Joint DLTR/LGA research has produced a ‘state of the nation’ report on how well local government is performing in its procurement practices.It concludes that while local authorities are well-practised at buying in bulk items like stationery, they are less well-equipped to order in sensitive services such as social care provision.
Organisationally, the study found, local authorities are more likely to centralise routine purchasing functions, and have a senior purchasing officer reporting direct to chief officers.
Beyond common-use items and services, local authorities typically delegate responsibility for procurement and commissioning to individual service departments directly involved in the delivery of a service. The reason given for this is that those closest to the point of delivery should have a good understanding of the client-side and an appreciation of what service-users want – they should also have specific knowledge of the market for that service.
However this structure could mean that the corporate centre is not fully aware of the criteria behind some specialised procurement decisions, even though these can be amongst the most sensitive with the public.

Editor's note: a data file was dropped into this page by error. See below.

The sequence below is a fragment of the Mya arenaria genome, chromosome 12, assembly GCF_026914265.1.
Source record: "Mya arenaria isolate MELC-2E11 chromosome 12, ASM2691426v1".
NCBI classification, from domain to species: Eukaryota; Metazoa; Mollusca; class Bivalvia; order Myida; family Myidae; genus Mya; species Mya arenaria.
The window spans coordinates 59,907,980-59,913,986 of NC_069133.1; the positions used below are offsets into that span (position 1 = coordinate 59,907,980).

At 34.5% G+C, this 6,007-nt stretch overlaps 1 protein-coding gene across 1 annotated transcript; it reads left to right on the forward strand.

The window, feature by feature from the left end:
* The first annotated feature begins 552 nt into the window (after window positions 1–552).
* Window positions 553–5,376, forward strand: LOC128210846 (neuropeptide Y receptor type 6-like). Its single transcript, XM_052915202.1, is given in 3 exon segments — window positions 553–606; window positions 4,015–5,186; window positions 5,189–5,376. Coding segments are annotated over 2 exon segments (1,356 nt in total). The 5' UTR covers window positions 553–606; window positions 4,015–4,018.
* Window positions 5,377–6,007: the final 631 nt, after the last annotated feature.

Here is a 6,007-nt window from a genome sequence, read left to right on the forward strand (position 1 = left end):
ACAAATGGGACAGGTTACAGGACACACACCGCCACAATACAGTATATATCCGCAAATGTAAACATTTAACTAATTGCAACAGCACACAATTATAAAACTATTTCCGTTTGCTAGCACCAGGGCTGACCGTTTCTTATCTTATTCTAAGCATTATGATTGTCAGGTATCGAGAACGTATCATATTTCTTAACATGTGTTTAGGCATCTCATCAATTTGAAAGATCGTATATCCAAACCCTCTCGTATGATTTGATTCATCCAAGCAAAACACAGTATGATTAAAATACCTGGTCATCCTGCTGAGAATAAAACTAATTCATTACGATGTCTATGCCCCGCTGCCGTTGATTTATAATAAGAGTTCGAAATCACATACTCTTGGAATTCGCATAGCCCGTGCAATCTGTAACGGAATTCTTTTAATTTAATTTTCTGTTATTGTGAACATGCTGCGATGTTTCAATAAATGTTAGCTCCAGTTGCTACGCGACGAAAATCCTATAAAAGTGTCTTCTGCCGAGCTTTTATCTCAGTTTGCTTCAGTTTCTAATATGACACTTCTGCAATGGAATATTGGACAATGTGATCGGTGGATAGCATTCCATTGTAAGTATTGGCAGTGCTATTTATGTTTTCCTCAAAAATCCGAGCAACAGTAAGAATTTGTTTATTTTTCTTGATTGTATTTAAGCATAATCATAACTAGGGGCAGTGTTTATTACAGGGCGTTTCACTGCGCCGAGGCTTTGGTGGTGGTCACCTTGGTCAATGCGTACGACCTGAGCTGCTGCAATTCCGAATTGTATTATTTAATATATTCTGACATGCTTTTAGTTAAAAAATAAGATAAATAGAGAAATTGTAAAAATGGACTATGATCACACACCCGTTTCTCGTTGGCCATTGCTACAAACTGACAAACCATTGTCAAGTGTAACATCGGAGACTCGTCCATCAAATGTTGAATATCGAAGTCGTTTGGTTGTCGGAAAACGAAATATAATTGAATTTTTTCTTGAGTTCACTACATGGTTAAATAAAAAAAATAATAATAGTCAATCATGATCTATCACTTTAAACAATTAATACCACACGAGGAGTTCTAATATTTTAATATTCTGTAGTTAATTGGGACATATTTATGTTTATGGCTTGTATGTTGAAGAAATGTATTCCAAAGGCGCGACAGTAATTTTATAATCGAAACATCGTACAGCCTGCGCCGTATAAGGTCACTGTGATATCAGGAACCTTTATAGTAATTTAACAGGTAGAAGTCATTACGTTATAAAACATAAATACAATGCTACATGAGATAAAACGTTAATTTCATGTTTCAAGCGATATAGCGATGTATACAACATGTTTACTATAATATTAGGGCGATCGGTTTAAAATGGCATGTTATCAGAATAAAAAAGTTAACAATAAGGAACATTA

The study, Delivering Better Services for Citizens, was produced by a procurement taskforce chaired by Sir Ian Byatt.
Though it found that this ‘strategic critical’ area of procurement decision-making was where the most improvement could be made. It also found room for improvement in attitude and culture, organisation, the move to e-procurement, the procurement of services (as opposed to goods) and joint procurement.
The DLTR and the LGA will now jointly consult on these findings and Local Government Minister Nick Raynsford will produce an action plan for improvement in the autumn.
Delivering Better Services for Citizens (ISBN 1 851124 85 3) is available at www.dtlr.gov.uk/consult.htm